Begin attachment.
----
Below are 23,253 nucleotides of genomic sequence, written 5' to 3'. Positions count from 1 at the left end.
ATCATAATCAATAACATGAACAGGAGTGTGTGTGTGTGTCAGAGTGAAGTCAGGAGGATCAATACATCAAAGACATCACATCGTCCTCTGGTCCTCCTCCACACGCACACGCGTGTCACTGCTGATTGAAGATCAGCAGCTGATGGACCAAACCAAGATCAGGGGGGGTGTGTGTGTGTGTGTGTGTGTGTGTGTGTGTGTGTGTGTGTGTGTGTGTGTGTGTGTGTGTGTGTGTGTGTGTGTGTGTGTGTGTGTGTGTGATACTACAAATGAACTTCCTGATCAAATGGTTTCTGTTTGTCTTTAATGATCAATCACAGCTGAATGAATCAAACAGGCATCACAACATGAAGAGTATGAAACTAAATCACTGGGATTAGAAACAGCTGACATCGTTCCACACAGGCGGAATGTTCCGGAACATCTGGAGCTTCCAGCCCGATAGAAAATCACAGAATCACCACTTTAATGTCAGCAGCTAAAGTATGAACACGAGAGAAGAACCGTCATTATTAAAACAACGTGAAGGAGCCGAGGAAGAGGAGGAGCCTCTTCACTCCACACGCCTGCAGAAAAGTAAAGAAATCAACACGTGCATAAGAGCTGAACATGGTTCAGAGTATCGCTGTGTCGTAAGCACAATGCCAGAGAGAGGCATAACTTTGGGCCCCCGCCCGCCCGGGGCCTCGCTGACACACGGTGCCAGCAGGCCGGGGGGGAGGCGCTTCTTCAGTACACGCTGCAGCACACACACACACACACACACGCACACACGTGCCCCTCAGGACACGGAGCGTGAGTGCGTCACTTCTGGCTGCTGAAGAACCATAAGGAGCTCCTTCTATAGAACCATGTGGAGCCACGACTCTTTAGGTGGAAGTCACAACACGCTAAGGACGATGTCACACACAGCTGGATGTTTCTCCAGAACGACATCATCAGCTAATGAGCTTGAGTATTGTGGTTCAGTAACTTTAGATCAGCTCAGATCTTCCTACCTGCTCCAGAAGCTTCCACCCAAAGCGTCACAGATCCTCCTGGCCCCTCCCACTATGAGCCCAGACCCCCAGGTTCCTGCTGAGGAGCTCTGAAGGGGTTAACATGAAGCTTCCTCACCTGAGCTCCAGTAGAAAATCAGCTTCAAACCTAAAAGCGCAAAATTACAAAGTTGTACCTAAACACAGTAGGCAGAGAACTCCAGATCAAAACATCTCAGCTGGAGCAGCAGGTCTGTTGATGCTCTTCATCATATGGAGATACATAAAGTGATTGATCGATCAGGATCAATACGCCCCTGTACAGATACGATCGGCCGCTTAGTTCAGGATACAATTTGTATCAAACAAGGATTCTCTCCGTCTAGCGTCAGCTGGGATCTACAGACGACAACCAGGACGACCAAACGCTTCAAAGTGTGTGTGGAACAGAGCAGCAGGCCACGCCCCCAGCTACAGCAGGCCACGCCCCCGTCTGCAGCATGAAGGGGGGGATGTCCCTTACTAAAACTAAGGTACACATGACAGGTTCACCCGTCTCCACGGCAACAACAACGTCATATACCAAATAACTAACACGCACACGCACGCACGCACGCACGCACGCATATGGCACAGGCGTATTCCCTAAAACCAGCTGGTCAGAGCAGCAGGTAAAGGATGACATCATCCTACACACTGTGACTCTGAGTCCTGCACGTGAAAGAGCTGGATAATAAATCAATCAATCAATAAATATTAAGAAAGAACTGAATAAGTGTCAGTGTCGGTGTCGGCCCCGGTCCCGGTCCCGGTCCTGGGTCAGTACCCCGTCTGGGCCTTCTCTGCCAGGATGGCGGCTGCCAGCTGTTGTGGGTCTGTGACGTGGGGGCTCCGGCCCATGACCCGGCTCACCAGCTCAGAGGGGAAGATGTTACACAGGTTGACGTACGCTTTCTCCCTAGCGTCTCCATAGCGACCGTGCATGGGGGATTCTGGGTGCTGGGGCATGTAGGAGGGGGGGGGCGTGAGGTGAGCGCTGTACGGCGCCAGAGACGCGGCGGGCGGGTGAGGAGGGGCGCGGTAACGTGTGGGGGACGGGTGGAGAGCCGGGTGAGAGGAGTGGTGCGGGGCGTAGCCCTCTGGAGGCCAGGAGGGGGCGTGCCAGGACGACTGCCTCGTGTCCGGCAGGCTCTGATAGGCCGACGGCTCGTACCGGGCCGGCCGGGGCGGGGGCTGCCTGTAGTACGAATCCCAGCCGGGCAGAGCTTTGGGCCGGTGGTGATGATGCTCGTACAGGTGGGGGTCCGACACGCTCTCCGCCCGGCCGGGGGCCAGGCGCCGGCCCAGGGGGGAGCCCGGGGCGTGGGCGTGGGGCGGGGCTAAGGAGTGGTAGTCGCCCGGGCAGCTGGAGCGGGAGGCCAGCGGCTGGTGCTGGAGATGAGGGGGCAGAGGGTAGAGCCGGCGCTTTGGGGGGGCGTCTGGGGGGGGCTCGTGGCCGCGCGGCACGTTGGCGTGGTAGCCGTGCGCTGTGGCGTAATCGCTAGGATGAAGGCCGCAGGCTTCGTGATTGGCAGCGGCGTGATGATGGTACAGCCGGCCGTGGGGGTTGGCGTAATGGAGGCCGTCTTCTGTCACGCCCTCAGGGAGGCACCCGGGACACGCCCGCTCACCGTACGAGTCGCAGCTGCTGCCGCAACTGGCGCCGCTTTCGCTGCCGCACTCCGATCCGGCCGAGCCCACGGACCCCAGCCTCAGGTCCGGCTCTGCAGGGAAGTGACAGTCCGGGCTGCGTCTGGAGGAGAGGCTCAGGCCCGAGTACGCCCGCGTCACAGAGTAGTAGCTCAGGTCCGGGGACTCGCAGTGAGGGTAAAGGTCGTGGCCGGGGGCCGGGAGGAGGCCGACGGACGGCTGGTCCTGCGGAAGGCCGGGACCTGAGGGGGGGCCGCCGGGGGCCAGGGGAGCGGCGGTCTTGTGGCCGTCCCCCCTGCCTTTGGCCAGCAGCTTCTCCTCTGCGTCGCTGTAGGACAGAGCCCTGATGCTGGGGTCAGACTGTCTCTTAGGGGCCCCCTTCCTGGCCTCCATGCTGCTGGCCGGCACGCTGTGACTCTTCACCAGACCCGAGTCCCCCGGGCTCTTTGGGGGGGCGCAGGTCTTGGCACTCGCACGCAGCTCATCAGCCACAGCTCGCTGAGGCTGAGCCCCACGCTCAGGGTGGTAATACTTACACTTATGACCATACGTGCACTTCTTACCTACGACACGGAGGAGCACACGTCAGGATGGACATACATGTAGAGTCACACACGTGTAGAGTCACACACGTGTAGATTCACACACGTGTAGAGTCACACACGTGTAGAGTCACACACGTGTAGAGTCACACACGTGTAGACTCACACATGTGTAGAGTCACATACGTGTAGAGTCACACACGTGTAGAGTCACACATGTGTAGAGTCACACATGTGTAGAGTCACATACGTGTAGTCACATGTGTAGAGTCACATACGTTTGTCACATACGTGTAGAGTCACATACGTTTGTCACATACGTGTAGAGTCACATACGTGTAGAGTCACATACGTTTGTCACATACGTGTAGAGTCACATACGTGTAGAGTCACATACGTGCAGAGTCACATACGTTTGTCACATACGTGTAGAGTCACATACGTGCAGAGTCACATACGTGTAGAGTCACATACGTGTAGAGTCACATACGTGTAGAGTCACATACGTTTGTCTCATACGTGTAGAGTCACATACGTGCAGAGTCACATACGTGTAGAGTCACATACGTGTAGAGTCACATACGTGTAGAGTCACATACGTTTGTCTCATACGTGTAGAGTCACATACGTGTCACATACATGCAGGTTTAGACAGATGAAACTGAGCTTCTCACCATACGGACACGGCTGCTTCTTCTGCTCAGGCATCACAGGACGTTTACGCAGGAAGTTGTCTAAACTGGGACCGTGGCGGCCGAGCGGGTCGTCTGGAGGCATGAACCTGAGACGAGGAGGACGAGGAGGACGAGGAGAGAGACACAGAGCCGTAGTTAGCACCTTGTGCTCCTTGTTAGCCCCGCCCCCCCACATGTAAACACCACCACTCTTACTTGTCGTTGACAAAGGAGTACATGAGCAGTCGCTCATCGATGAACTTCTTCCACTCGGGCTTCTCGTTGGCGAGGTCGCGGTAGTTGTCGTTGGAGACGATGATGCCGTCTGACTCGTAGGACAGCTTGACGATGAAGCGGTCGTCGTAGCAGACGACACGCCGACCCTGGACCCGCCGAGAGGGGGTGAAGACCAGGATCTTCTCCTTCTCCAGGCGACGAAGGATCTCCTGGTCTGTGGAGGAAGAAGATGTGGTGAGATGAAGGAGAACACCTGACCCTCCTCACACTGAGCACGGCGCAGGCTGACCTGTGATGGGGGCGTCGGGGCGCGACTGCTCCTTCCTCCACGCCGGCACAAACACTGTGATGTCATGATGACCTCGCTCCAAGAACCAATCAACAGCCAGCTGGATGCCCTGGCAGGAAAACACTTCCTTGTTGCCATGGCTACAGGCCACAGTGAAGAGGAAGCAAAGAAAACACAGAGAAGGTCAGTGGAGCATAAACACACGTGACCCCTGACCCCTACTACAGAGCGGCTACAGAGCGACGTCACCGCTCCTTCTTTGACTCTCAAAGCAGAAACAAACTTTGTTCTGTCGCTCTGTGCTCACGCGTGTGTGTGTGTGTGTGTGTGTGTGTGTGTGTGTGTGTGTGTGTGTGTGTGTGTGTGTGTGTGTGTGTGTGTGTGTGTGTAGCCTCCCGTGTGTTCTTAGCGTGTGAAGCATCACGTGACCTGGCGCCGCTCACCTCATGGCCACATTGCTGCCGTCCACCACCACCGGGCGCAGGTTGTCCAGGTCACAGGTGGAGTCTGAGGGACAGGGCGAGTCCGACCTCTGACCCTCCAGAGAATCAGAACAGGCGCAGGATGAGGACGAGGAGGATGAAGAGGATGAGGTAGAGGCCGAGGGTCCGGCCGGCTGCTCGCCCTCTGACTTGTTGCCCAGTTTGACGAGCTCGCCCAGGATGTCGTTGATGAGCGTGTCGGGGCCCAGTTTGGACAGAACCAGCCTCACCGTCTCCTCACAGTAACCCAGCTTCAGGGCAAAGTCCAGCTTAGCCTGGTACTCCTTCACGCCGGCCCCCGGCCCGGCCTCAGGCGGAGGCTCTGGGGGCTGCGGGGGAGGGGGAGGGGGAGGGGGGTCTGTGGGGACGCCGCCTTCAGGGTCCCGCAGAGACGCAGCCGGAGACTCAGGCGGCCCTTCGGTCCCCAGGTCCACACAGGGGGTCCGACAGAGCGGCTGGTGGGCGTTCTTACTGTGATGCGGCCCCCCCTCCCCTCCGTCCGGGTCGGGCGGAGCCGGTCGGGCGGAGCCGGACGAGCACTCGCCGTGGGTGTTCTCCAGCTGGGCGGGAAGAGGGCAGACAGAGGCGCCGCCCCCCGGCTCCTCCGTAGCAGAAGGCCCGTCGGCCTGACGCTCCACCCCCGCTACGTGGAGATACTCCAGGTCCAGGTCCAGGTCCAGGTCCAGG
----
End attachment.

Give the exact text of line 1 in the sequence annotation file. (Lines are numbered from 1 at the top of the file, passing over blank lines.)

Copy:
Below are 23,253 nucleotides of genomic sequence, written 5' to 3'. Positions count from 1 at the left end.